The Cleveland Browns' quarterback position dating to the restart of the franchise in 1999 isn't an exercise in futility. No: That would suggest that the Browns were practicing, or working out how futile they could be.

If it was an exercise, there would be room for improvement, or in this case more like regression, since you can't "improve" in badness and failure. You can't fail better. And the Browns, especially, cannot fail better than they've been failing at the most important aspect of fielding a football team.

Instead, on Sunday, when the Browns start Brian Hoyer -- a fifth-year, 27-year-old journeyman on his third NFL team, with a career stat line of 15 games played, one game started (he lost), a 59.4 percent completion rating, 616 yards, two touchdowns, and three interceptions -- they will have perfected futility.

An NFL franchise cannot do any worse when it comes to finding, nurturing, and establishing a passer. Take away that one playoff appearance in 2002, which was achieved not because but in spite of Tim Couch's performance, and particularly his 1:1 touchdown to interception ratio, and you have an almost flawless sequence of failure going from 1999 into 2013. (The fact that their one Pro Bowl quarterback, Derek Anderson in 2007, and his 10-6 team didn't make the playoffs makes it even better.)

Now, I know I sound cruel, but I swear I'm not trying to rub it in. The wound is already salted. But if we don't study history, we're doomed to repeat it, and I wouldn't wish on anyone the experience of pulling for a team like the Browns over a streak as long as the one they've got going: 19 starting quarterbacks since 1999, the most in the league.

Here are the names of the quarterbacks who started for the Browns in that period of time: Ty Detmer, Tim Couch, Doug Pederson, Spergon Wynn, Kelly Holcomb, Jeff Garcia, Luke McCown, Trent Dilfer, Charlie Frye, Derek Anderson, Ken Dorsey, Bruce Gradkowski, Colt McCoy, Jake Delhomme, Seneca Wallace, Brandon Weeden, Thaddeus Lewis, Brady Quinn.

A mix of once-effective vets now past their prime (Garcia, Dilfer, Delhomme); high draft picks bombing out in style (Couch, Quinn, possibly Weeden), and career backups/journeymen (everyone else).

And the most amazing part about it: it almost seems designed. The beautiful part about the Browns' repeated and enthusiastic failure at finding a quarterback after Couch, the No. 1 overall pick in 1999, played his last down with the team in 2003, is that it follows such a perfect pattern. In 1999, they took Couch; eight years later, in 2007, they took Brady Quinn, an overrated quarterback even in college; five years later, in 2012, it was Brandon Weeden, a 28-year-old rookie who holds the bizarre honor of being the oldest player drafted in the first round.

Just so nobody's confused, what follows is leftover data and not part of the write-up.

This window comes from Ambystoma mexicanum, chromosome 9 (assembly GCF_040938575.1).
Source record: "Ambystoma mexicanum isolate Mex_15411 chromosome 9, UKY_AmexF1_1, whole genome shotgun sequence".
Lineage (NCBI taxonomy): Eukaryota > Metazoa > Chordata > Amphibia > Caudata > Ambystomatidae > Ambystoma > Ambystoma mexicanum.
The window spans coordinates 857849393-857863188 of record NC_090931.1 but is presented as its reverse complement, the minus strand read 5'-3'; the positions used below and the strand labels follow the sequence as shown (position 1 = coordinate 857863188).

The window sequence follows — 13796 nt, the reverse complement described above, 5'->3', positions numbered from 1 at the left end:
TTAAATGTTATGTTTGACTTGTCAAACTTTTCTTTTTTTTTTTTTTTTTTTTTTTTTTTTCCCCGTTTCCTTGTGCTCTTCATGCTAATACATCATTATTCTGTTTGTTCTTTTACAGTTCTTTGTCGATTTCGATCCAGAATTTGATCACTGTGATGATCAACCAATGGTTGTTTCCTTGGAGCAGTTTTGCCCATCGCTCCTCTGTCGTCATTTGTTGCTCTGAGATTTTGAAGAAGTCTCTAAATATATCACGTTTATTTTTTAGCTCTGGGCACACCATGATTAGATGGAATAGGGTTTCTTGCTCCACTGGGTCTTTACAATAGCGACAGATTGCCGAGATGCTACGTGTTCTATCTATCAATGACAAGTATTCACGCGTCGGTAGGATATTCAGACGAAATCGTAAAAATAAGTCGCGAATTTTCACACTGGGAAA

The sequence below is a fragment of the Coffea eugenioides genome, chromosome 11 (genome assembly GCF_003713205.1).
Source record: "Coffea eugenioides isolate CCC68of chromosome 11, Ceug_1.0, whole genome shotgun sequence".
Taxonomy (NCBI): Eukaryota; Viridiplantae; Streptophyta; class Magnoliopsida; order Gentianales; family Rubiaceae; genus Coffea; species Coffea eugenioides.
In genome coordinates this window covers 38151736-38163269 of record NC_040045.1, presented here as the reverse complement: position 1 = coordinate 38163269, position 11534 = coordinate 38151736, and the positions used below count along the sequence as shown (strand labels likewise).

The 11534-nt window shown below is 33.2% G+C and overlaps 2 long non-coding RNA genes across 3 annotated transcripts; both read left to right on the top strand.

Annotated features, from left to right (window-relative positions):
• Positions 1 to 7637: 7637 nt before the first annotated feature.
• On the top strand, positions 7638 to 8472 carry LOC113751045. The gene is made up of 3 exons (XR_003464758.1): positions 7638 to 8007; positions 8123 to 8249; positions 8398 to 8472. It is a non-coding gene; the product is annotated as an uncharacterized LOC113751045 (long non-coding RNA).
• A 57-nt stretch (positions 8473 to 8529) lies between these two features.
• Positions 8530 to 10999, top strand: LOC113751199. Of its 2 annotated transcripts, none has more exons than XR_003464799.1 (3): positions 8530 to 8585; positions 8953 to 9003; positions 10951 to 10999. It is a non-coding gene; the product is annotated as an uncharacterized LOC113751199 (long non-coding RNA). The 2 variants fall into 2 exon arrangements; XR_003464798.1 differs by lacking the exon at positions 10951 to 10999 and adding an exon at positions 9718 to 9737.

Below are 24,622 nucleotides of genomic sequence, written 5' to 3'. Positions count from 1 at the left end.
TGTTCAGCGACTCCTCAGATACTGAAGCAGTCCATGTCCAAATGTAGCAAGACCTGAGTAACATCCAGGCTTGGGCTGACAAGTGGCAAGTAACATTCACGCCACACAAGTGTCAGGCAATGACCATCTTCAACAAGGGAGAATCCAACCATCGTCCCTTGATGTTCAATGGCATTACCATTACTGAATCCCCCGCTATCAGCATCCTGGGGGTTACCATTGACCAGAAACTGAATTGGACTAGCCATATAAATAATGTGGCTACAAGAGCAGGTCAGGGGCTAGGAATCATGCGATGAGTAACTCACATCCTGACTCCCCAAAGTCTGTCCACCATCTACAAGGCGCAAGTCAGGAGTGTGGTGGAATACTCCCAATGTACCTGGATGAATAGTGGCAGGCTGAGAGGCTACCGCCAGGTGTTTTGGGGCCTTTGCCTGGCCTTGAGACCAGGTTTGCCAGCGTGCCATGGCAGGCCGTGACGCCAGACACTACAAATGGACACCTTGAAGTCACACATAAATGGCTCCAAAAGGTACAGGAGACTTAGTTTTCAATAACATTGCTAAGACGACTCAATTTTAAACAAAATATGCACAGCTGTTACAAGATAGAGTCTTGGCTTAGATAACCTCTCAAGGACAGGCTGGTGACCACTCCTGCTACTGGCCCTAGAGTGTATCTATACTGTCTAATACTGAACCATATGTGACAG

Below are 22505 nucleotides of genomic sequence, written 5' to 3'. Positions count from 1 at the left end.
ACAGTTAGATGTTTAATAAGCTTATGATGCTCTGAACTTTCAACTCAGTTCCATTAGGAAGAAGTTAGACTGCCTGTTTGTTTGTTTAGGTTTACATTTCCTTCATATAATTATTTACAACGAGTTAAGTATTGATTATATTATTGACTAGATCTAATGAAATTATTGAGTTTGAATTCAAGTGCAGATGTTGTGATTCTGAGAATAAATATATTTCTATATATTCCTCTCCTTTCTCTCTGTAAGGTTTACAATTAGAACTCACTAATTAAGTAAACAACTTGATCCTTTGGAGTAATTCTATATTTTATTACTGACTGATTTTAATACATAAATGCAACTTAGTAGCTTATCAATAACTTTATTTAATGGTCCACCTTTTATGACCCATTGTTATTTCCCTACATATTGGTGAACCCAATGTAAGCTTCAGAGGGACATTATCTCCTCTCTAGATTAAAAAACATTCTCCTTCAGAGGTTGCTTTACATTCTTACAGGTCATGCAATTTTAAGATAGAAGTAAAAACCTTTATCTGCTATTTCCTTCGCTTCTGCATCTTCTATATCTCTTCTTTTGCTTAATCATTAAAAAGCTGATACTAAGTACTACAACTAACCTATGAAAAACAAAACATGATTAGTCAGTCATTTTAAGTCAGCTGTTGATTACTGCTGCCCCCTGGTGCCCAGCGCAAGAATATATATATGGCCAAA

Here's how you do what the Browns have done in the last decade-and-a-half: draft high, but draft the wrong guy. Let him struggle for a few years. Replace him with a mix of stopgap bargains and disowned vets. Repeat.

Aside from being a study in sadness, Cleveland also illustrates something that's maybe the truest of all truisms in the NFL: If you don't have a franchise quarterback, not only will you not have win a Super Bowl -- you won't have an identity.

There's a reason teams like Dallas and Detroit are so eager to throw supertankers full of money at guys such as Tony Romo and Matt Stafford, even though they haven't accomplished anything in the grand scheme of coming close to a championship. What's the alternative? You let Romo and Stafford, entertaining and productive passers with pedigrees as competitive NFL players, walk to a different team, you better have a bulletproof alternative waiting in the wings. Because otherwise, you will lose your job.

And here is the crux of the issue. General managers have perfected the art of quarterback management: you draft a new one. You ride him until the fans', and the owners', patience runs out entirely. In the meantime, you plug the gaps with the legions of players happy to serve as your filler material. Then you draft a new one, a new guy with potential and upside. Potential and upside are the drug of fanbases -- just ask the Jets this year -- and they help keep executives employed: Just wait until next year! Next year will be better!

The Browns' entire history has been "Wait until next year." And Brian Hoyer's start this Sunday will do nothing to change the fact that this season is no different.